Image by mikeleeorg via Flickr
“Oh!” I exclaim, “you’re real! I’m sorry, I thought you were a machine.”
Whatever happened to those days – when telephone calls were between two or more living, breathing human beings?
I just got off the phone from that call I was making, and sure enough I get the automated attendant asking me to enter the other party’s extension. I enter it, and after a few rings, I get his voice-mail. I leave a message and hang up. Absolutely no human contact whatsoever -- yet the telephone originally was designed to bring people closer together.
I remember a slogan from an old AT&T television commercial in the 1980’s – reach out and touch someone. The series of commercials won awards in the advertising industry for its moving portrayal showing tearful eyed family and friends reaching out and touching their loved ones over great distances.
That was back in the 1980’s, just as personal computers were starting to pop-up in our homes. And the Internet – unless you were working in some secret American military base in deep cover, or a professor at some big university fighting to make that secret public, forget about it. Home computers in the 1980’s were considered top-of-the-line if they had a hard drive – most only had those big flimsy 5.25-inch floppy disks.
Looking back to those days, it always amazes me as I consider how far we have come.
These days, I know nine times out of 10 when I call someone, chances are I’ll be greeted by an automated voice-mail system. So I instinctively have my 30-second-or-less message ready to go in my mind’s eye, and I know to either enter an extension or wait for the beep.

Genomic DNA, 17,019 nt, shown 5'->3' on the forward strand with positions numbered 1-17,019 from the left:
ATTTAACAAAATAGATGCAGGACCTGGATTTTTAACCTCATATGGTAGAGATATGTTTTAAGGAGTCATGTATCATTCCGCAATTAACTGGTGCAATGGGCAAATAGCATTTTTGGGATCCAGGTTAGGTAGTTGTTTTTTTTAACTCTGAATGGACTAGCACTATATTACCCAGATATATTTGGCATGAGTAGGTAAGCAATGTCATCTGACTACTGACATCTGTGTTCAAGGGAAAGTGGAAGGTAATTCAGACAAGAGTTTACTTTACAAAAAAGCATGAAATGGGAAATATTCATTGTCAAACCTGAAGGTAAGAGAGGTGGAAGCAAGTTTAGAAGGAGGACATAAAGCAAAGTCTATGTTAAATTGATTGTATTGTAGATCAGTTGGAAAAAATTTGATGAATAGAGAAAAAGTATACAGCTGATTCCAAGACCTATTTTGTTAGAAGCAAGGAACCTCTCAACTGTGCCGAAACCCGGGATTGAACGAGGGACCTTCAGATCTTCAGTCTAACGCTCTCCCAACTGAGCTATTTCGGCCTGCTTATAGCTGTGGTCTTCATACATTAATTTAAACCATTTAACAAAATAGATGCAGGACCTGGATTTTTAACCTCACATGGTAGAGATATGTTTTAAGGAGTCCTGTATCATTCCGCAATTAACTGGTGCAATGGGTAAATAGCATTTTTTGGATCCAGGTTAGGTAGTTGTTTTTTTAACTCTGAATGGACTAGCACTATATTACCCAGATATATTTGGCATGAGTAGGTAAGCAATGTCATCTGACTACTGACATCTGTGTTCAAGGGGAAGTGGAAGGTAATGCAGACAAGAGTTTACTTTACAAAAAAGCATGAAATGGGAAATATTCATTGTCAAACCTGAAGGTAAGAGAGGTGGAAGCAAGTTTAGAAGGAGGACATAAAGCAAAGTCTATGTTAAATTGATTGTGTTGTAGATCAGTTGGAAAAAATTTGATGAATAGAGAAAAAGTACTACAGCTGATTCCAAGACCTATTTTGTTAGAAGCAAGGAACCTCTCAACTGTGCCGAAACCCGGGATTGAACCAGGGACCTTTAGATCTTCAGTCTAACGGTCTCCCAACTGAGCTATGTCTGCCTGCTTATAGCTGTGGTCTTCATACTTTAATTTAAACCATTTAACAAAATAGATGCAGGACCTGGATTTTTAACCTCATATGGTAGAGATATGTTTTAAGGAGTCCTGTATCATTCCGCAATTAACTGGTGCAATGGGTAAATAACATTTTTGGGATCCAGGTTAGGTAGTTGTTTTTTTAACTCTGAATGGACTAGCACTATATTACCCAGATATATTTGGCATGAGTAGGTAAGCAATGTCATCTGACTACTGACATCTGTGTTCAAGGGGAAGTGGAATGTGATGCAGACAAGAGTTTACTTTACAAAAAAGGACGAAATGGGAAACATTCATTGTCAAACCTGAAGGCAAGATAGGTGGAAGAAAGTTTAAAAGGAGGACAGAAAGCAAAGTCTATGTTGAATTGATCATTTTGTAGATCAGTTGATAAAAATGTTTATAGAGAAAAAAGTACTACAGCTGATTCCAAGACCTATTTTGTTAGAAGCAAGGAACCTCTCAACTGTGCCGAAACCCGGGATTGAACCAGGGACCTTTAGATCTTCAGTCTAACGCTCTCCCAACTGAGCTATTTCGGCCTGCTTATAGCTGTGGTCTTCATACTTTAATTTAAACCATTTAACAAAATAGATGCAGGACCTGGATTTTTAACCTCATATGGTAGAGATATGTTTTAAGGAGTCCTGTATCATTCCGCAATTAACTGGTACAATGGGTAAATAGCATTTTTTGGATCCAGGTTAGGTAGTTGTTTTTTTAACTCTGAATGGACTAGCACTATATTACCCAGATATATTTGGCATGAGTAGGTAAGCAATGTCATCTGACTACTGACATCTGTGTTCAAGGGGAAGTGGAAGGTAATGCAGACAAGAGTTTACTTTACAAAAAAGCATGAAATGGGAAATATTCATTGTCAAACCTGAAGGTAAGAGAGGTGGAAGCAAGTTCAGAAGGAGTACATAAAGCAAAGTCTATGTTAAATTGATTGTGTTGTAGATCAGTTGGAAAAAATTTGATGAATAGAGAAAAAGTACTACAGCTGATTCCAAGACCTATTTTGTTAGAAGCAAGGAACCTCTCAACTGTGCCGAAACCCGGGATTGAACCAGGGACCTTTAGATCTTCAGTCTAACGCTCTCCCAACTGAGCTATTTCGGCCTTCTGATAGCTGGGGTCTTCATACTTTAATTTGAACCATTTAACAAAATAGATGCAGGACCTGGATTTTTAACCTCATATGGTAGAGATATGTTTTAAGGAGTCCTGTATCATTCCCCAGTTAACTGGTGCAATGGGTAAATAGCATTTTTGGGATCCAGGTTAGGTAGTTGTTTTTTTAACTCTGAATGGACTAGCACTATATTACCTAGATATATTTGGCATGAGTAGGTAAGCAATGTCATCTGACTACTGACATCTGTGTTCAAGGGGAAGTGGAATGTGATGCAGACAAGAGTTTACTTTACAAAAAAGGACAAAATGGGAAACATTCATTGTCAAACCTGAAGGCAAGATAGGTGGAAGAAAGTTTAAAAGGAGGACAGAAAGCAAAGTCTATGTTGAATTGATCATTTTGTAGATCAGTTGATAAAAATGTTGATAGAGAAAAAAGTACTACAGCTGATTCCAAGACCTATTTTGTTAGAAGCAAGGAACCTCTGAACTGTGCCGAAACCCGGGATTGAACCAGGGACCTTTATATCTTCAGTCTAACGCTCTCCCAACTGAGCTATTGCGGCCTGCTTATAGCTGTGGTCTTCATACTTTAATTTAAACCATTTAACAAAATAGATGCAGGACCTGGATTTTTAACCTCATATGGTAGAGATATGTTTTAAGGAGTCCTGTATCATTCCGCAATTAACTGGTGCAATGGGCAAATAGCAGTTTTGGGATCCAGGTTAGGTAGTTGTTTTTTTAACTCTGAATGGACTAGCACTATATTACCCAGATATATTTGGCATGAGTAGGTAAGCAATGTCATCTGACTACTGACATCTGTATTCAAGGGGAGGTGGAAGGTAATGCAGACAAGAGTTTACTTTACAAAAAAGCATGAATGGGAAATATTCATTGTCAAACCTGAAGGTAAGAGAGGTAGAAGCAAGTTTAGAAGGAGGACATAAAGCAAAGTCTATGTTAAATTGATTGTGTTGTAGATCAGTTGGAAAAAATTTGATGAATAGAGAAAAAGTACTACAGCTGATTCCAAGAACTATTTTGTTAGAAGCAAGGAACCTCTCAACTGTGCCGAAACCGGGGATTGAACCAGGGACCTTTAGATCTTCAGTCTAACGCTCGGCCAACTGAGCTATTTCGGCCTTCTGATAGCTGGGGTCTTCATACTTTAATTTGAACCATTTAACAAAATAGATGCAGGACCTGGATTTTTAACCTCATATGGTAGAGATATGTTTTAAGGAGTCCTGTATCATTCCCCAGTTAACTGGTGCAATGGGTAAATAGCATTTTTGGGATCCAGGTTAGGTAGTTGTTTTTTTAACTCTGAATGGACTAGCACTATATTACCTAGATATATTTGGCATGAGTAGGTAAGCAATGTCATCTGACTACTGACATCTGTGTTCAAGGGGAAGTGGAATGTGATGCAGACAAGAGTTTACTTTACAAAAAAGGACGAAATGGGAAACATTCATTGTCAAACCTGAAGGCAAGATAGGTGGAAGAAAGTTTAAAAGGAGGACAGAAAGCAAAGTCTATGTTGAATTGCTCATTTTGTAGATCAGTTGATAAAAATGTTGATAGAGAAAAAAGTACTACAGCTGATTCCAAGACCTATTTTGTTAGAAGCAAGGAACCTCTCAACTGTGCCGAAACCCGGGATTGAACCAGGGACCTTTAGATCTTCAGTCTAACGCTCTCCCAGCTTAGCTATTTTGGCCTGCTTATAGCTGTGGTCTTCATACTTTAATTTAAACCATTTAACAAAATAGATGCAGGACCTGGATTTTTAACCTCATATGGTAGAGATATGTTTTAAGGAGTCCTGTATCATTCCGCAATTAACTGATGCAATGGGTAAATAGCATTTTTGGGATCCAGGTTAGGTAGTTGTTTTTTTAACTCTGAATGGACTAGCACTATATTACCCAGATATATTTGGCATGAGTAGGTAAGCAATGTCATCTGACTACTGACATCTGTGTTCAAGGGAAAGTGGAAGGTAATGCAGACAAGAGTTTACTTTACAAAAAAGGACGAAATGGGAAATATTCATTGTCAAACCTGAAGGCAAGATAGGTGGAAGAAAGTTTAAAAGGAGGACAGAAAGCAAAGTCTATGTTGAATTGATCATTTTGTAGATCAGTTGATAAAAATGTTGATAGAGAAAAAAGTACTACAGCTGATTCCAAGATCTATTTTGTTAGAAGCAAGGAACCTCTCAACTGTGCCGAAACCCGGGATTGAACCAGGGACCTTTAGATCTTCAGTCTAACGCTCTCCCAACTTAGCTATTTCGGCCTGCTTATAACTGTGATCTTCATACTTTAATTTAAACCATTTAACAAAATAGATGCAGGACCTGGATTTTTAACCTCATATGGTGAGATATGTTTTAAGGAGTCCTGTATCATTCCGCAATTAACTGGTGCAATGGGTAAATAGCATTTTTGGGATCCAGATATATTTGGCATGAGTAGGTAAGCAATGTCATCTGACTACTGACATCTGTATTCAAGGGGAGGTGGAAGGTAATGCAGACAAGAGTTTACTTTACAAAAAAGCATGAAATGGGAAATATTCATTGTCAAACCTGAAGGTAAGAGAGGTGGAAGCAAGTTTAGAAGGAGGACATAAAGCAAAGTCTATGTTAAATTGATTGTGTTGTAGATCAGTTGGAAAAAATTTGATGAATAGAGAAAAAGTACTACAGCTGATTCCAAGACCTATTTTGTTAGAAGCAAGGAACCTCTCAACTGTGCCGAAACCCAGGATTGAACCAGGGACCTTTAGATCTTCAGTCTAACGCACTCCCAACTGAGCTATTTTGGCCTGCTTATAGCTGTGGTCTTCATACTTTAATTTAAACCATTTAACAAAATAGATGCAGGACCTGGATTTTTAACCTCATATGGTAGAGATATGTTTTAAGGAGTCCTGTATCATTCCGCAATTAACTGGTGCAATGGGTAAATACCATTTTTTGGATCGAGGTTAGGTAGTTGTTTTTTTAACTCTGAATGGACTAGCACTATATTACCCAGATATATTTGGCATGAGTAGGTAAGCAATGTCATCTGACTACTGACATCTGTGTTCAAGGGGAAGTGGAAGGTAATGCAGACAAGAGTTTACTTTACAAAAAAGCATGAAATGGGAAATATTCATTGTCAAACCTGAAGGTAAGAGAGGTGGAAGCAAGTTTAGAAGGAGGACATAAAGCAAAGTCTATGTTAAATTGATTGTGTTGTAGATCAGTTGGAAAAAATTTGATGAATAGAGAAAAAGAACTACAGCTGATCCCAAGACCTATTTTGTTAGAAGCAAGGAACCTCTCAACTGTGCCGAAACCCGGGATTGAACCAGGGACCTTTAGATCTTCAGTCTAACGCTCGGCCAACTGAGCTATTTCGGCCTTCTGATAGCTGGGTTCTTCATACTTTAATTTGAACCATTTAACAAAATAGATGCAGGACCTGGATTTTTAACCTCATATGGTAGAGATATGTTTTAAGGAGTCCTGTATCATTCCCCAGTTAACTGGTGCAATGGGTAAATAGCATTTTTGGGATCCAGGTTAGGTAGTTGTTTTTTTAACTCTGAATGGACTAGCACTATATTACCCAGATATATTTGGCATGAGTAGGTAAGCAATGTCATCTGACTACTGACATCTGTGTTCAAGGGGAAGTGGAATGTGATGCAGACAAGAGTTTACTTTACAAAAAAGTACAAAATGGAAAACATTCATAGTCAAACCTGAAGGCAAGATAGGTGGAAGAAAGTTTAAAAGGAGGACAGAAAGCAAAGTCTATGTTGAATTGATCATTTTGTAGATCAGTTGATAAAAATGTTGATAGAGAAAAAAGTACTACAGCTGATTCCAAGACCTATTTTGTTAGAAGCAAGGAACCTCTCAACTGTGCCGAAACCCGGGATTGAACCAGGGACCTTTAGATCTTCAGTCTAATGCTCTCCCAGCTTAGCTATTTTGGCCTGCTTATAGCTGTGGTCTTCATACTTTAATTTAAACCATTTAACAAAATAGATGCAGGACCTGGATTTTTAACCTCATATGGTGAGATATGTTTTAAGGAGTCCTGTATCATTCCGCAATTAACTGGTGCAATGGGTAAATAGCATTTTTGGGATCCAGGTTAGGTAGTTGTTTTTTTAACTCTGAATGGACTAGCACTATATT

Technology has trained us well.
The other day I was at a bank machine in the city’s downtown core. An elderly woman who probably didn’t venture downtown too often was getting frustrated at the machine, thinking it wasn’t working correctly, because it wasn’t beeping when she pressed the buttons.
In many large city centres, some banks have disabled the tones given off by their bank machines in outdoor spaces, to reduce crime. Apparently, some people can actually nab your PIN by listening carefully to the tones.
I waited patiently behind this sweet old lady, as she ran back and forth from the tellers to the bank machine, having one of the tellers come out and explain this to her.
The old lady was trained by technology to automatically think that if the bank machine didn’t “bleep” out the numbers as you entered them, the machine had to be broken.
We are a highly adaptive society, and when a new piece of technology emerges, we learn its teachings quickly.
I remember reading about some teenager that won about half-a-million dollars in a contest to determine who the fastest text messager was.
I have one of those smart phones, and it sure has a bigger keypad from the cell phones I’ve had in the past. It is even on that 3G network, so it’s supposed to be fast – though I hear 4G is already on the way.
Even still, when it comes to sending text messages, I’m all thumbs. I use that T-9 predictive text system, which guesses most of the time the correct word I want, based on my typing habits over time. But I still constantly find myself having to erase and start words over again, simply because just as I start to get up to speed, I realize I’m “texting” too fast, and I hit the wrong combination of keys.
But a young kid in her teens – she might have even been in her pre-teens, won a large sum of money, for being able to do this.
She was trained well by technology too. She knew all the short forms commonly used to speed up the process.
That’s the problem with today’s technology – it is making the world a faster, easier place, but we’re losing that human element. We’re losing the very things which make us human, as we ourselves become more computerized, in our constantly evolving high-tech world.